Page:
Ideally, I recommend to every one of my patients to have a complete audiological evaluation on an annual basis. Following this guideline as an associated part of having an annual physical by their family physician, enables the audiologist to detect and monitor adverse changes in hearing acuity, abnormalities, and other medical issues to be addressed.  

This evaluation provides the baseline and documentation on future tests that help the patient later in life. The protocol includes, but is not limited to: case history, otoscopic inspection, pure tone (air & bone) audiometry, speech audiometry, tone decay, tympanometry, acoustic stapedial reflexes, and distortion product otoacoustic emissions testing.

One avenue where this documentation will be critical is in handling hearing health care for those requiring amplification and knowing what the previous status was for Dementia-affected patients.

For the reader of this article, you would undoubtedly be able to participate in and complete an audiological evaluation administered by an audiologist. For a person with advancing Dementia, in a facility such as a nursing home or special care unit, it may that up to 95% cannot complete or tolerate the standard evaluation. Even though Congress in 1987 mandated a Minimum Data Set for a required evaluation of incoming residents to a facility, it does not guarantee a successful finding, in hearing, comprehending speech, and producing language.

For those people with mid to later stages of Dementia, alterations in testing protocol could be required. Behavioral tests are mostly eliminated from the battery.

There are many considerations in handling hearing loss, amplification, and proper examination and assessment for the person with Dementia. Since much of the protocol below is rather scientific-sounding and not easily expressed in lay terms, please print out this blog post and/or bring the information to your doctor to get the process underway.

A suggested protocol may include:


  • Case history – Since the patient may not be able to provide complete and accurate information, a family member or friend should be queried. This step will require a review of previous audiologic studies.
  • Otoscopic inspection – The audiologist will utilize an otoscope to examine the outer ear canals and visually assess for any apparent abnormalities.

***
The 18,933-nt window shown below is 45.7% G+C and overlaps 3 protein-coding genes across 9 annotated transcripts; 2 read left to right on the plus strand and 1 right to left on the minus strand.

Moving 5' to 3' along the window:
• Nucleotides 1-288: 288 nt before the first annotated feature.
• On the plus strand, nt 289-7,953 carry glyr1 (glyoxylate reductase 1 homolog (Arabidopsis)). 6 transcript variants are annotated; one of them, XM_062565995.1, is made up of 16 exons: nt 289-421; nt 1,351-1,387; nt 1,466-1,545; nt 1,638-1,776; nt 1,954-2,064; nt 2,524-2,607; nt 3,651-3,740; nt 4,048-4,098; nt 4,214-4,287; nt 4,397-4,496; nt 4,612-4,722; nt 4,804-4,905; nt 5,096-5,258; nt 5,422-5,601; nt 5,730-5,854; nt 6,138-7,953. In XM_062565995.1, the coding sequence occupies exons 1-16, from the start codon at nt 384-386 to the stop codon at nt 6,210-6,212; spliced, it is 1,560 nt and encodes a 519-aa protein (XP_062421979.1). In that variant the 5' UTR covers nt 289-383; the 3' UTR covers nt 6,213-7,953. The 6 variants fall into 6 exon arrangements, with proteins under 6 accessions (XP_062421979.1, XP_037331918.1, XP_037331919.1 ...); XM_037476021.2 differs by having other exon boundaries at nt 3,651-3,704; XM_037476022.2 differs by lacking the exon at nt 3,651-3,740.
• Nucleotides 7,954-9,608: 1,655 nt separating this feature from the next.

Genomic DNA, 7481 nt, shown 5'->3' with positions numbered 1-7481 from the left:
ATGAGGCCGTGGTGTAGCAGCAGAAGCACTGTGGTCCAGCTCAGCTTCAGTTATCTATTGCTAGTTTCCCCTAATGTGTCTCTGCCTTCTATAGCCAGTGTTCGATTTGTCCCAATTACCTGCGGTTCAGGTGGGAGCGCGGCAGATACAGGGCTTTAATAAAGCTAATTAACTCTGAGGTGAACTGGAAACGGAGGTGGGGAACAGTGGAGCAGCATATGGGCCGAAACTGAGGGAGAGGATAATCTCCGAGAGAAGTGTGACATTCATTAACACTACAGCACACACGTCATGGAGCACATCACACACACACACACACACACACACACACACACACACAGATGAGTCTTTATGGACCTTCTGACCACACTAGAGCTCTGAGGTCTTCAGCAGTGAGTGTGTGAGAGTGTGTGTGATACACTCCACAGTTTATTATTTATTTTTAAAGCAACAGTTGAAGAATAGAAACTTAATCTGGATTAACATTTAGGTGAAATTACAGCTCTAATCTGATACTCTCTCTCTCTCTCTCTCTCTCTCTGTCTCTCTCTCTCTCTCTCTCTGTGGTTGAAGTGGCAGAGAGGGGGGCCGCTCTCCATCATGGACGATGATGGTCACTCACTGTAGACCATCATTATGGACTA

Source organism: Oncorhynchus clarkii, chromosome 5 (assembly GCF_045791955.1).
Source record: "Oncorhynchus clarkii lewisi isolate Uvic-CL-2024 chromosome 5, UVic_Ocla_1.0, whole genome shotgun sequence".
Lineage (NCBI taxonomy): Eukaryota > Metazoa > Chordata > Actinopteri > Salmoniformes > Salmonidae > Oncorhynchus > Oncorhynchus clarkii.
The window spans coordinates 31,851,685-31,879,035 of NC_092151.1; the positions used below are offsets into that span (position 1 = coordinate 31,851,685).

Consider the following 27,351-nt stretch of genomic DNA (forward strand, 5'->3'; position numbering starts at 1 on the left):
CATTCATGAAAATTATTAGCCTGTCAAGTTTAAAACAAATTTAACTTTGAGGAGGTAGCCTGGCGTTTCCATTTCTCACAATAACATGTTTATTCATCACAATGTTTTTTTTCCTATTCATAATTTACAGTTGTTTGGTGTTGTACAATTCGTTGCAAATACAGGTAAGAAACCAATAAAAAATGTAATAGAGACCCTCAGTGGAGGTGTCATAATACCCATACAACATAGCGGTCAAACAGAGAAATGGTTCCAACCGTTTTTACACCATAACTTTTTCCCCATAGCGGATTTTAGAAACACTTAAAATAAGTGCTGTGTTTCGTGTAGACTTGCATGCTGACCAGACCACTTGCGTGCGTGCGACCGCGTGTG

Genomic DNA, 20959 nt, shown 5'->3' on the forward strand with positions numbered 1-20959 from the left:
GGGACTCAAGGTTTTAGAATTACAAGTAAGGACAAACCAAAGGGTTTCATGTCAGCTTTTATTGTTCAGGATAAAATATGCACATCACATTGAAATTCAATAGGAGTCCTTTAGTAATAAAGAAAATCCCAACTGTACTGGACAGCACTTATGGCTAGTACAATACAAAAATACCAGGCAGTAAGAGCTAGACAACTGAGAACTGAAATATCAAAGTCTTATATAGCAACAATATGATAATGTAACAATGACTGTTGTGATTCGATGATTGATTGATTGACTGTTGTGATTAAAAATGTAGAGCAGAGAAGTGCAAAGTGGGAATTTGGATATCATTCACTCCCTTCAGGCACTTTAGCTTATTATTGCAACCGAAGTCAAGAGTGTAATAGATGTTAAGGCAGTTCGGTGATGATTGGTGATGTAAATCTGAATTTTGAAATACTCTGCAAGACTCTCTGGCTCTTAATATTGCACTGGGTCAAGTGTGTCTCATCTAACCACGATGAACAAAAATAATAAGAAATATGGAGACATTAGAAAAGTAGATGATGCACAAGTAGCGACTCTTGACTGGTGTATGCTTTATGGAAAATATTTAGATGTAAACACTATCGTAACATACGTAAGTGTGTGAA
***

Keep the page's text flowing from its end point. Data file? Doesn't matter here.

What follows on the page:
• Audiometry for pure tone and speech stimuli – This component requires participation by the patient and test reliability in subjective responses. There will be some that may not tolerate the headset or canal inserts nor provide reliable information.  Research has shown that only 5% may be able to complete this step.
  • Tympanometry and acoustic stapedial reflexes; impedence testing – This assessment will show whether a perforation, abnormal middle ear pressure, or fluid is present and requiring otologic intervention.
  • Distortion product otoacoustic emissions (DPOAE) testing – This is a truly objective test to determine the status of the outer hair cells of the cochlea.  Normal responses are seen in threshold level up to 35 dBHL. The frequency range of DPOAE is 1500 to 6000 Hz.
  • Amplification check – The doctor of audiology will clean, check, repair as needed, readjust, and refit the patient’s amplification if they are a current wearer. If replacement is indicated, this will be noted.  As for a new fitting to a patient who has not previously been fitted, it will not be advised due to issues involving reliability of the assessment and tolerance of fitting.

If you wish to explore this subject further, please contact a board certified & licensed private practice doctor of audiology today. 

Hearing loss, once addressed, may result in a much richer and more meaningful quality of life for all those affected!

Contributing Author: 
Dr. Patrick M. Murphy, Au.D., M.Ed., CCC-A, FAAA
http://www.murphyhearingservices.com/